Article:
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 Photo Fun: Clones (aka, an Army of Me) – Episode 2 | Digital Photography Hints
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Photo Fun: Clones (aka, an Army of Me) – Episode 2

Posted by Matt on July 27th, 2008 filed in Digital Photography Hints & Tips, Photo Inspiration, Photo Manipulation

This follows on from the last article – how to take photos to make a ‘cloned me’ image, so if you haven’t already read that you might want to first.

Army of Me

Now you should have at least a few photos of you with the same background composition, but with you in different positions, all downloaded to your trusty computer. So fire up Photoshop and get ready for some cut and paste action, along with good ol’ layers and layer masks.


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Note: Depending on how much memory and processing power your computer has, and how big your photos are, this activity can start to make your computer struggle a bit. Saving and processing large files takes a long time – so be patient, and if you’re having trouble keeping going then purge the undo/history from your photoshop to free up some space.

The basic process to follow is:

  1. Load the first photo into Photoshop – this will normally be the photo for the ‘background’ – ie, the one with you in furthest away from the camera. Once this is loaded, save the file out as a PSD rather than anything else so you don’t accidentally wipe your original photos.
  2. Now load the photo that contains the next nearest you – and copy the whole photo and paste it into the first as a new layer. You should see your original photo disappear behind the new one, but hiding the front layer will make it appear again. Already you should be able to see how the final image will come together. Take a moment now to check that the backgrounds all line up – tweak the position of the new photo using the arrow keys if it doesn’t as this is critical.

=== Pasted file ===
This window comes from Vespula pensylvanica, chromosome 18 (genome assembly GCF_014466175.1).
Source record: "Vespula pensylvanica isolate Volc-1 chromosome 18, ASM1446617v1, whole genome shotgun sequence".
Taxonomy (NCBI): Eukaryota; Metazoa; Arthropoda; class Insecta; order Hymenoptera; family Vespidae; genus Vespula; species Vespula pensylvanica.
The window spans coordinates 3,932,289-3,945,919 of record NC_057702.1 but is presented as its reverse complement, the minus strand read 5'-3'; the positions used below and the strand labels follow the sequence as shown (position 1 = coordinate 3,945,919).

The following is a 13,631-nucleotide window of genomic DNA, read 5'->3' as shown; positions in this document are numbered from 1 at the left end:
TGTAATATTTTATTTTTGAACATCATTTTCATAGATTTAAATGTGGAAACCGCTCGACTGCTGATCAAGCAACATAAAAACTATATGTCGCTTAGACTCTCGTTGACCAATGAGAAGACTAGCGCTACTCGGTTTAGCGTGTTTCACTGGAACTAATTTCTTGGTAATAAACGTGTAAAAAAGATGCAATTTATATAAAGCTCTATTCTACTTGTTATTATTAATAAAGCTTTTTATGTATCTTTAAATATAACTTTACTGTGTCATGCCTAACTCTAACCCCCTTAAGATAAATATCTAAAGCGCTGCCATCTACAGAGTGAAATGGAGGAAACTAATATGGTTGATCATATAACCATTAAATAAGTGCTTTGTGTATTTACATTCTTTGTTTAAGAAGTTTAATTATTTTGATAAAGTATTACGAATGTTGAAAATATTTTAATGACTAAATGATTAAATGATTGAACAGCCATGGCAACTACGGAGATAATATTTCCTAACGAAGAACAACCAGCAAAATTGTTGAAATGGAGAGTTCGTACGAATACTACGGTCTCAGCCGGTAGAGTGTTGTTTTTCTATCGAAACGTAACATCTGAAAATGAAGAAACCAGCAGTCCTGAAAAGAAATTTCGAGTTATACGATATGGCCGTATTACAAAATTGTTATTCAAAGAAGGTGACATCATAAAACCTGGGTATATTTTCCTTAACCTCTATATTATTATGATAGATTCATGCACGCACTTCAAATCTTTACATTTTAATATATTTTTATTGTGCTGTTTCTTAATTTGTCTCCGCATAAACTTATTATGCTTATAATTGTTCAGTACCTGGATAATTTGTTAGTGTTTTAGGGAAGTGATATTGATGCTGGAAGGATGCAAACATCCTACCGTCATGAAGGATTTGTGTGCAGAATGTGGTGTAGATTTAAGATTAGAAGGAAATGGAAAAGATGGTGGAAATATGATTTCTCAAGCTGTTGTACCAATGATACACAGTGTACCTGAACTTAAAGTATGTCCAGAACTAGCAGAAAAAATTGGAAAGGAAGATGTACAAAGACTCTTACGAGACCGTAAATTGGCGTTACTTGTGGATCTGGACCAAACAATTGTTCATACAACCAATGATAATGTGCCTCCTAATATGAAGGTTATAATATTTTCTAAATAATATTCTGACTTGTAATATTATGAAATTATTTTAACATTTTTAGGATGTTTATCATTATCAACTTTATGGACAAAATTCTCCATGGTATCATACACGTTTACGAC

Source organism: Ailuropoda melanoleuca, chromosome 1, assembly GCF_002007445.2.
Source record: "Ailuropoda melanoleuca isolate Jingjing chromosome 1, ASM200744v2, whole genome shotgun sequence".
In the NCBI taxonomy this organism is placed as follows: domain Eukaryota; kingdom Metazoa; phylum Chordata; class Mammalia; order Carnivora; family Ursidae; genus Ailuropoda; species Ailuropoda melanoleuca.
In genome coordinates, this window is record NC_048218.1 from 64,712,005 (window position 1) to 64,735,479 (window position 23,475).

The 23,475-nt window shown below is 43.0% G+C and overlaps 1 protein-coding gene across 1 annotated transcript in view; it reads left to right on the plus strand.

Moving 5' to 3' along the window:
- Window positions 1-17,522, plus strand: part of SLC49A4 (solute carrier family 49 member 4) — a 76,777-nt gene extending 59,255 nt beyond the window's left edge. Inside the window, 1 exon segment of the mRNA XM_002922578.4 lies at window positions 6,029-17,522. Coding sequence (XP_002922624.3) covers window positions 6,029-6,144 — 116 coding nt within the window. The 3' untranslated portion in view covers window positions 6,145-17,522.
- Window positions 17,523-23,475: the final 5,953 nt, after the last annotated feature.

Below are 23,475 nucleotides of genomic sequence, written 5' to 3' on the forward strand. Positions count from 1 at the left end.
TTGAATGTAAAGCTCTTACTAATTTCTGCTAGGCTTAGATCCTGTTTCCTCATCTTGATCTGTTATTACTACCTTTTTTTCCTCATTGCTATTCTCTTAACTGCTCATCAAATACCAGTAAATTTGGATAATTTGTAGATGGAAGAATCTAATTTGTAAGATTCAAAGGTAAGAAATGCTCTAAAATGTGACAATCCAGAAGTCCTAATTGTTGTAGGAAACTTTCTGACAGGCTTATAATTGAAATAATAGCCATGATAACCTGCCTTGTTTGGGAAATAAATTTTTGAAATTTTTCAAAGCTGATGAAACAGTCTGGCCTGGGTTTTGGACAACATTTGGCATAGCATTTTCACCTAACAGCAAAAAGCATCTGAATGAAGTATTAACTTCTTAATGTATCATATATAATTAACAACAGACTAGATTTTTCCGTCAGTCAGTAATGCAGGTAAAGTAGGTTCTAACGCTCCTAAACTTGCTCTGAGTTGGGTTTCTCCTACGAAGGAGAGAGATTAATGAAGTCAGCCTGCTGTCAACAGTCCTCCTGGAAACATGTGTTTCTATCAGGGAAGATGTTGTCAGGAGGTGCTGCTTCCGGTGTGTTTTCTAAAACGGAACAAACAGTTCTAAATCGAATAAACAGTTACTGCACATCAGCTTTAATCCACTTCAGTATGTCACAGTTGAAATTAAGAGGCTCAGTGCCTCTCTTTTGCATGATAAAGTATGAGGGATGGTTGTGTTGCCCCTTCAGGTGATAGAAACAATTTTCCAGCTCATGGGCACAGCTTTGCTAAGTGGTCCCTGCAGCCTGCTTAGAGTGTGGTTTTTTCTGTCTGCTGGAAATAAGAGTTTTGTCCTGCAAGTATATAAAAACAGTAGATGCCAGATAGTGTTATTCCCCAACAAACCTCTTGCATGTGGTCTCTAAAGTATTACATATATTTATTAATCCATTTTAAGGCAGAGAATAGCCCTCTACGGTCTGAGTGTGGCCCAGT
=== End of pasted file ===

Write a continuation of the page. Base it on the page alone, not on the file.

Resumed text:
3. Repeat the last step with every subsequent image of you – moving closer to the camera all the time. If you can load all the images in without Photoshop / your computer struggling then we’re in a good place. By this point you should have as many layers as you do pictures of you.
  4. Now for the tricky part – working from the ‘front’ image back you need to create an image mask for each layer to reveal the you behind. Personally I like to do a rough cut using the lasso tool to get a sense of whether it’s working, and then do the fine masking, again with lasso, later. Remember: you are not painting/cutting your photo – you are only masking it – this means if you make a mistake or do something like cut your head off, then you can just clean up the mask and your head will re-appear. Splendid. One trick is to make your layer active, mark around you with lasso, and then click the ‘mask’ button on the layer palette – this automatically creates a mask around you as you can see from the photos below:

    Lasso - rough cutLasso the you


    Masked Me

    Create the mask – voila!
  5. Now repeat this for every layer until you end up with a version similar to what we have at the top of this article. You may need to adjust the brightness/contrast of different layers so they match better if your light source has changed at all – other than that though, you should be able to see if your clone masterpiece has worked.

Finishing Off

At this point you should have a Photoshop file (make sure you save it) with many clipped layers and a version of an image that has multiple yous in. Genius! You may find you need to tweak each layer to make the effect more realistic, as things like reflected light and shadows from ‘each’ person will be missing. My preference here is to be as minimal as possible, as it is easy to go overboard with being clever in Photoshop however whatever makes you happy with the finished article is good.

Now it’s time to go take over the world with my clone army. Send in the clones!

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